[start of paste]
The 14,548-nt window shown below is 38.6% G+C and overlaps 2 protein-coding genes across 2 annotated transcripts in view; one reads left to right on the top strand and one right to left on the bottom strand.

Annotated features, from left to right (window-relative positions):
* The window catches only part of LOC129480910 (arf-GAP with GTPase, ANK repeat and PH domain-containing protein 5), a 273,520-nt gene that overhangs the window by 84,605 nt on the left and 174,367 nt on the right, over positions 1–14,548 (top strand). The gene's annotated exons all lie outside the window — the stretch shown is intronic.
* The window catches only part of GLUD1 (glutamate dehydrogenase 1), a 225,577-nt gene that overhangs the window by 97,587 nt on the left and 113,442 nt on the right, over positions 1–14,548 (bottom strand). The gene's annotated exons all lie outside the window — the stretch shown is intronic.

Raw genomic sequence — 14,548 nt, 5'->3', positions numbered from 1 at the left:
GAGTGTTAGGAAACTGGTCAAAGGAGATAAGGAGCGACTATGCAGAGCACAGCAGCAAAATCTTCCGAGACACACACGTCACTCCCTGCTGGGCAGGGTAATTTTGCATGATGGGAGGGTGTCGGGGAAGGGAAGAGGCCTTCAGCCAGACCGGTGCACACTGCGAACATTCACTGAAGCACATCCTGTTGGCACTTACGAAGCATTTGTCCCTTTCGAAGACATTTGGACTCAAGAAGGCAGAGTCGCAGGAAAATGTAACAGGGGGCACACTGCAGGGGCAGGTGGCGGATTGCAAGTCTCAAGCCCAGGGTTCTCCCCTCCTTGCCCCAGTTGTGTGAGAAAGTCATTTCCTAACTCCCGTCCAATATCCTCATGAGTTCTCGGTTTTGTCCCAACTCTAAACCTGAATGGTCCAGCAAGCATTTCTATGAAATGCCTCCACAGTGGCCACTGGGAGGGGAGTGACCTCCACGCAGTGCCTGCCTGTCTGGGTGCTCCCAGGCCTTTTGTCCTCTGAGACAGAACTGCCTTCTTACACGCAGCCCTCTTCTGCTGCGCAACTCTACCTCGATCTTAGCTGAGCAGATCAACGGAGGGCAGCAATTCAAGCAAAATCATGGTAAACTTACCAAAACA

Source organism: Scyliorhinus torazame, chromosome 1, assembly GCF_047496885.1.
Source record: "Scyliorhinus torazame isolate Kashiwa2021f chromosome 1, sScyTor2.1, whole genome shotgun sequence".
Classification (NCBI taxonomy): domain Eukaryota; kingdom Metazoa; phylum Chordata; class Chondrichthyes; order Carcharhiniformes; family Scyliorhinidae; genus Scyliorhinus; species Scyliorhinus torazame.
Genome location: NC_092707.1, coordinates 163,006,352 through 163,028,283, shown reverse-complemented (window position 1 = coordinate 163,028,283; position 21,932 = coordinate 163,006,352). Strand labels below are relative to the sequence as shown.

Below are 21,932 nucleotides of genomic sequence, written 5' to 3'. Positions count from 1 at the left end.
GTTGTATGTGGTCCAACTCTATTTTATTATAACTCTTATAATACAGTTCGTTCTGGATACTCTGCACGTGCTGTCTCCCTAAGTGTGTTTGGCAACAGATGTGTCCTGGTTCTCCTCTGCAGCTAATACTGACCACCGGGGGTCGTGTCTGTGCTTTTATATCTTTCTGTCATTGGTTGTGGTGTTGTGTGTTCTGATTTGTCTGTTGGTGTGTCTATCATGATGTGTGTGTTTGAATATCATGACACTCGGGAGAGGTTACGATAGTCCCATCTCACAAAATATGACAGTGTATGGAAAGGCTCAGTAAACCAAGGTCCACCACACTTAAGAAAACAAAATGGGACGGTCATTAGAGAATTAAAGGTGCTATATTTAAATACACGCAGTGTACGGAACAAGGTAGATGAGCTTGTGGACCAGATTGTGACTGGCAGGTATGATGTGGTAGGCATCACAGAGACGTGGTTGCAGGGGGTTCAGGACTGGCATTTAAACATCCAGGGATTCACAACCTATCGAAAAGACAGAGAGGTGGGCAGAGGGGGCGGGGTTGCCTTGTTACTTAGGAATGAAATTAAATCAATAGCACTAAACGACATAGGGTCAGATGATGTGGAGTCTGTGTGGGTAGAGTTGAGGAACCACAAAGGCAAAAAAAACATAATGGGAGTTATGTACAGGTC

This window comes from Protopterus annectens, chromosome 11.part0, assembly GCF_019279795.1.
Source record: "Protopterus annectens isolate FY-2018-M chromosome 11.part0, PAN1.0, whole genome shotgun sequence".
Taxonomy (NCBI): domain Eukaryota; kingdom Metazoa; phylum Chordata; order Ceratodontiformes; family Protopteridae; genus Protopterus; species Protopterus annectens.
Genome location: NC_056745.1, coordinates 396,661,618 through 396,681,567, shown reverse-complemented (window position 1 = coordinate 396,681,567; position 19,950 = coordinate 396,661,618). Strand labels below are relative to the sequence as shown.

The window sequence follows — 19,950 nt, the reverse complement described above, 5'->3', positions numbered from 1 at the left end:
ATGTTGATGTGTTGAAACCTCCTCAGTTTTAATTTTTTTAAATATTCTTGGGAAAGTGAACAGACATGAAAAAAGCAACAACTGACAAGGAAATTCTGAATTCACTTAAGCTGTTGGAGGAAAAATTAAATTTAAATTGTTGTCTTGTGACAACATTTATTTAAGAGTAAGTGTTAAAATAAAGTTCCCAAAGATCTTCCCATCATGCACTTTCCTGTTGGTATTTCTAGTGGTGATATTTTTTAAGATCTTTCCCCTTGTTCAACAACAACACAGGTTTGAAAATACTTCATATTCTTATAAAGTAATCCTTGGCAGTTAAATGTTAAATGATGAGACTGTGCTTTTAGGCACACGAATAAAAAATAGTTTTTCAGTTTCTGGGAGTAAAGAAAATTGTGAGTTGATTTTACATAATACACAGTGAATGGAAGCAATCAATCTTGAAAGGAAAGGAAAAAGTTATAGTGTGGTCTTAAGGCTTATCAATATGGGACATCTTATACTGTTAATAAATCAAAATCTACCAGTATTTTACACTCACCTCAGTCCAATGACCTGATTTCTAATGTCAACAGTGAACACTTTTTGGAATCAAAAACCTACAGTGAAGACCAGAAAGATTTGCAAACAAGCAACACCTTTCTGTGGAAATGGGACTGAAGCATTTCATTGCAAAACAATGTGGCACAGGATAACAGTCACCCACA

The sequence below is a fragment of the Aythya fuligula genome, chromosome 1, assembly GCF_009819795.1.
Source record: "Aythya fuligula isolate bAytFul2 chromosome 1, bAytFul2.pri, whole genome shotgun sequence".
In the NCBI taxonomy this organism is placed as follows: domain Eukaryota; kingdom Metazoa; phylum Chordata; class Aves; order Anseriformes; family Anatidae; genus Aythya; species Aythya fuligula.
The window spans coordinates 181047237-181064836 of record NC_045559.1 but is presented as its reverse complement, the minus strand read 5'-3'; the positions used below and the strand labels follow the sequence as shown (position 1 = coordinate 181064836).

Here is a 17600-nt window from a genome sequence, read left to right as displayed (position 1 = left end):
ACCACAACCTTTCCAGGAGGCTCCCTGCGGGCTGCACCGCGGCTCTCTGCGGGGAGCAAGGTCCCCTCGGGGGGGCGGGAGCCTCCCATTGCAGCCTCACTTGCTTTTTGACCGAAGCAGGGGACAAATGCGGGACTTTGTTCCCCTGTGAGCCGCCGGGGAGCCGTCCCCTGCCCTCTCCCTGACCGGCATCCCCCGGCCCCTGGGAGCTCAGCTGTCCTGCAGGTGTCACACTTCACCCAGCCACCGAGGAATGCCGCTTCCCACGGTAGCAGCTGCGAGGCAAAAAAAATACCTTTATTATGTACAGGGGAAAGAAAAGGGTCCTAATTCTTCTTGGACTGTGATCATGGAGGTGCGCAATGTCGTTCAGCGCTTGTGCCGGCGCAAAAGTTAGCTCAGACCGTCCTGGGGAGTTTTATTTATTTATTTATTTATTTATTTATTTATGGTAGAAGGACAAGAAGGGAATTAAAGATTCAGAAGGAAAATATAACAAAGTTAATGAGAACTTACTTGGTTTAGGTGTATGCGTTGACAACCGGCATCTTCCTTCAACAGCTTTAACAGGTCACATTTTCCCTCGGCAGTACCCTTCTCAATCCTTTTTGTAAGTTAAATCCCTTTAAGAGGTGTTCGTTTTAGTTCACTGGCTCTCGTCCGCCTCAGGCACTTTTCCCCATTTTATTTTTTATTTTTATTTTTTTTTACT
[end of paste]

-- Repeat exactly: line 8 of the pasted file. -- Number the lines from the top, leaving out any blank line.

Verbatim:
Source record: "Scyliorhinus torazame isolate Kashiwa2021f chromosome 1, sScyTor2.1, whole genome shotgun sequence".